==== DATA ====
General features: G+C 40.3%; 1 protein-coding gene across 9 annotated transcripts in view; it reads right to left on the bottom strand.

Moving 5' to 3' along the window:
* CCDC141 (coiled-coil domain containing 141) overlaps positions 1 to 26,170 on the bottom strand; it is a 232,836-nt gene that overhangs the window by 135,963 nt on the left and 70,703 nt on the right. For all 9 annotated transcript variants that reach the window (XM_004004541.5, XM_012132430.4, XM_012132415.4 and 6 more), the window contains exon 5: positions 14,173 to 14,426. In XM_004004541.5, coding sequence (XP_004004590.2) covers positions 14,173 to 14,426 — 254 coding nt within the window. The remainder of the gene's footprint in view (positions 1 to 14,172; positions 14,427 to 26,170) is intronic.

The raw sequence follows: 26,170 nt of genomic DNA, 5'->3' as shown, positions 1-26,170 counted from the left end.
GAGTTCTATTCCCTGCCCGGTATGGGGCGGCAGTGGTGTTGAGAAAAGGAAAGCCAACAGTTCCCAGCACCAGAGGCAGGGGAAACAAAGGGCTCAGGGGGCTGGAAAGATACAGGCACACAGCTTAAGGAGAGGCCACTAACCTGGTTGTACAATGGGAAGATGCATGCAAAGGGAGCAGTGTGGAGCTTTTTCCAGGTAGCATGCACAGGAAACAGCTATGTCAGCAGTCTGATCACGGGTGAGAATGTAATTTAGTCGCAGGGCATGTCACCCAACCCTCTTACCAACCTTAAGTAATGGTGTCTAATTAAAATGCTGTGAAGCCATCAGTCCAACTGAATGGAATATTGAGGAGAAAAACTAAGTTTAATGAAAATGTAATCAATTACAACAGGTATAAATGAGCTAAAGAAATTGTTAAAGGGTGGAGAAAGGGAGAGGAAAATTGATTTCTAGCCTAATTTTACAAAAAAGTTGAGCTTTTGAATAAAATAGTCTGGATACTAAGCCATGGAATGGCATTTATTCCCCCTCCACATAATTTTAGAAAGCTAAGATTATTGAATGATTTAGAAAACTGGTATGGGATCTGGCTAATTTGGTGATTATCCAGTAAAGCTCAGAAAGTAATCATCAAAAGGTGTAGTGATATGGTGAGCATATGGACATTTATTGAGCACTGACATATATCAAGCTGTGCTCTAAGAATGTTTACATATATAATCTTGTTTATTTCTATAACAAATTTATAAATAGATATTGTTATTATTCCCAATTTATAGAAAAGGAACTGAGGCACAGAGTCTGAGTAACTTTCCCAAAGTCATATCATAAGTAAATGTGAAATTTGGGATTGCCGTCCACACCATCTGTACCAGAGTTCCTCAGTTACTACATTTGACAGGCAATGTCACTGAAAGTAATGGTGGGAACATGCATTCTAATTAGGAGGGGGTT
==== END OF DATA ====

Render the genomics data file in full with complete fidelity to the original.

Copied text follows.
General features: G+C 40.3%; 1 protein-coding gene across 9 annotated transcripts in view; it reads right to left on the bottom strand.

Moving 5' to 3' along the window:
* CCDC141 (coiled-coil domain containing 141) overlaps positions 1 to 26,170 on the bottom strand; it is a 232,836-nt gene that overhangs the window by 135,963 nt on the left and 70,703 nt on the right. For all 9 annotated transcript variants that reach the window (XM_004004541.5, XM_012132430.4, XM_012132415.4 and 6 more), the window contains exon 5: positions 14,173 to 14,426. In XM_004004541.5, coding sequence (XP_004004590.2) covers positions 14,173 to 14,426 — 254 coding nt within the window. The remainder of the gene's footprint in view (positions 1 to 14,172; positions 14,427 to 26,170) is intronic.

The raw sequence follows: 26,170 nt of genomic DNA, 5'->3' as shown, positions 1-26,170 counted from the left end.
GAGTTCTATTCCCTGCCCGGTATGGGGCGGCAGTGGTGTTGAGAAAAGGAAAGCCAACAGTTCCCAGCACCAGAGGCAGGGGAAACAAAGGGCTCAGGGGGCTGGAAAGATACAGGCACACAGCTTAAGGAGAGGCCACTAACCTGGTTGTACAATGGGAAGATGCATGCAAAGGGAGCAGTGTGGAGCTTTTTCCAGGTAGCATGCACAGGAAACAGCTATGTCAGCAGTCTGATCACGGGTGAGAATGTAATTTAGTCGCAGGGCATGTCACCCAACCCTCTTACCAACCTTAAGTAATGGTGTCTAATTAAAATGCTGTGAAGCCATCAGTCCAACTGAATGGAATATTGAGGAGAAAAACTAAGTTTAATGAAAATGTAATCAATTACAACAGGTATAAATGAGCTAAAGAAATTGTTAAAGGGTGGAGAAAGGGAGAGGAAAATTGATTTCTAGCCTAATTTTACAAAAAAGTTGAGCTTTTGAATAAAATAGTCTGGATACTAAGCCATGGAATGGCATTTATTCCCCCTCCACATAATTTTAGAAAGCTAAGATTATTGAATGATTTAGAAAACTGGTATGGGATCTGGCTAATTTGGTGATTATCCAGTAAAGCTCAGAAAGTAATCATCAAAAGGTGTAGTGATATGGTGAGCATATGGACATTTATTGAGCACTGACATATATCAAGCTGTGCTCTAAGAATGTTTACATATATAATCTTGTTTATTTCTATAACAAATTTATAAATAGATATTGTTATTATTCCCAATTTATAGAAAAGGAACTGAGGCACAGAGTCTGAGTAACTTTCCCAAAGTCATATCATAAGTAAATGTGAAATTTGGGATTGCCGTCCACACCATCTGTACCAGAGTTCCTCAGTTACTACATTTGACAGGCAATGTCACTGAAAGTAATGGTGGGAACATGCATTCTAATTAGGAGGGGGTT